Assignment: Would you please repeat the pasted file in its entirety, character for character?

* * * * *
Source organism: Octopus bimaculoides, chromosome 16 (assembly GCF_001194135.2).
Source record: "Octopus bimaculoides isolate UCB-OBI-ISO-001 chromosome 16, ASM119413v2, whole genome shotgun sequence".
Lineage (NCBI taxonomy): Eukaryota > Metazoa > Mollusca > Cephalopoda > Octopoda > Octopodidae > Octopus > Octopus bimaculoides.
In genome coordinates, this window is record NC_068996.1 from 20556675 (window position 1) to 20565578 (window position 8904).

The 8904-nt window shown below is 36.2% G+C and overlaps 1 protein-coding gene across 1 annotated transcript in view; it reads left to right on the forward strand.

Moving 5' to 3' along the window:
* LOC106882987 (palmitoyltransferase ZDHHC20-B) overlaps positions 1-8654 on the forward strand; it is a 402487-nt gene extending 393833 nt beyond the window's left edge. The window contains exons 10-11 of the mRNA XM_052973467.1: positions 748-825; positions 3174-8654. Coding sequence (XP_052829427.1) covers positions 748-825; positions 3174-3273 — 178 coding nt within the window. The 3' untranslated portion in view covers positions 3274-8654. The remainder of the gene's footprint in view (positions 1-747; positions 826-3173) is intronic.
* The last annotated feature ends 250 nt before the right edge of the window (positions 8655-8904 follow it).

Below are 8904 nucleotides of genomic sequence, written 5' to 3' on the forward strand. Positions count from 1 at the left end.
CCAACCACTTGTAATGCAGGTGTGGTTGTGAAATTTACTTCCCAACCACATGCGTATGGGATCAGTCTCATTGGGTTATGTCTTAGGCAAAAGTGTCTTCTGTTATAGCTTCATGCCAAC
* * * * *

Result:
Source organism: Octopus bimaculoides, chromosome 16 (assembly GCF_001194135.2).
Source record: "Octopus bimaculoides isolate UCB-OBI-ISO-001 chromosome 16, ASM119413v2, whole genome shotgun sequence".
Lineage (NCBI taxonomy): Eukaryota > Metazoa > Mollusca > Cephalopoda > Octopoda > Octopodidae > Octopus > Octopus bimaculoides.
In genome coordinates, this window is record NC_068996.1 from 20556675 (window position 1) to 20565578 (window position 8904).

The 8904-nt window shown below is 36.2% G+C and overlaps 1 protein-coding gene across 1 annotated transcript in view; it reads left to right on the forward strand.

Moving 5' to 3' along the window:
* LOC106882987 (palmitoyltransferase ZDHHC20-B) overlaps positions 1-8654 on the forward strand; it is a 402487-nt gene extending 393833 nt beyond the window's left edge. The window contains exons 10-11 of the mRNA XM_052973467.1: positions 748-825; positions 3174-8654. Coding sequence (XP_052829427.1) covers positions 748-825; positions 3174-3273 — 178 coding nt within the window. The 3' untranslated portion in view covers positions 3274-8654. The remainder of the gene's footprint in view (positions 1-747; positions 826-3173) is intronic.
* The last annotated feature ends 250 nt before the right edge of the window (positions 8655-8904 follow it).

Below are 8904 nucleotides of genomic sequence, written 5' to 3' on the forward strand. Positions count from 1 at the left end.
CCAACCACTTGTAATGCAGGTGTGGTTGTGAAATTTACTTCCCAACCACATGCGTATGGGATCAGTCTCATTGGGTTATGTCTTAGGCAAAAGTGTCTTCTGTTATAGCTTCATGCCAAC